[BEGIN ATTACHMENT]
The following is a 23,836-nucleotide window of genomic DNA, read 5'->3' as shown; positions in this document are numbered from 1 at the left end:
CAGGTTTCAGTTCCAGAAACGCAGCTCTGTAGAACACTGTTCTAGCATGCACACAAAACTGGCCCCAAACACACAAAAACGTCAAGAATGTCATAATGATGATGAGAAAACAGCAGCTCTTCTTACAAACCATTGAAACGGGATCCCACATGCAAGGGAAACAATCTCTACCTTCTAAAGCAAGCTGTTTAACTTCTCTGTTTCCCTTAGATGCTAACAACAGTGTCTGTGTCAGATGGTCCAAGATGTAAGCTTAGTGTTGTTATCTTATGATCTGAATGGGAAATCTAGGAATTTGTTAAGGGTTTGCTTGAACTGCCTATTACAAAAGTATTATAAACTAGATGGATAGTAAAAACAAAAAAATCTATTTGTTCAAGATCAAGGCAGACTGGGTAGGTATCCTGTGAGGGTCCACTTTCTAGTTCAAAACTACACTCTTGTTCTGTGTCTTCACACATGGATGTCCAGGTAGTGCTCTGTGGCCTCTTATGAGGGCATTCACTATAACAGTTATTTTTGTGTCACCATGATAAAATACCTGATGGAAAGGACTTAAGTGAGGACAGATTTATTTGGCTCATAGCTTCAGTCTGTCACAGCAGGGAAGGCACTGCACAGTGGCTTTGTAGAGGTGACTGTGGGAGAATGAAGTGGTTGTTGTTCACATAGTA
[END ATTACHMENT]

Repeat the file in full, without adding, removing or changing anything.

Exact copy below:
The following is a 23,836-nucleotide window of genomic DNA, read 5'->3' as shown; positions in this document are numbered from 1 at the left end:
CAGGTTTCAGTTCCAGAAACGCAGCTCTGTAGAACACTGTTCTAGCATGCACACAAAACTGGCCCCAAACACACAAAAACGTCAAGAATGTCATAATGATGATGAGAAAACAGCAGCTCTTCTTACAAACCATTGAAACGGGATCCCACATGCAAGGGAAACAATCTCTACCTTCTAAAGCAAGCTGTTTAACTTCTCTGTTTCCCTTAGATGCTAACAACAGTGTCTGTGTCAGATGGTCCAAGATGTAAGCTTAGTGTTGTTATCTTATGATCTGAATGGGAAATCTAGGAATTTGTTAAGGGTTTGCTTGAACTGCCTATTACAAAAGTATTATAAACTAGATGGATAGTAAAAACAAAAAAATCTATTTGTTCAAGATCAAGGCAGACTGGGTAGGTATCCTGTGAGGGTCCACTTTCTAGTTCAAAACTACACTCTTGTTCTGTGTCTTCACACATGGATGTCCAGGTAGTGCTCTGTGGCCTCTTATGAGGGCATTCACTATAACAGTTATTTTTGTGTCACCATGATAAAATACCTGATGGAAAGGACTTAAGTGAGGACAGATTTATTTGGCTCATAGCTTCAGTCTGTCACAGCAGGGAAGGCACTGCACAGTGGCTTTGTAGAGGTGACTGTGGGAGAATGAAGTGGTTGTTGTTCACATAGTA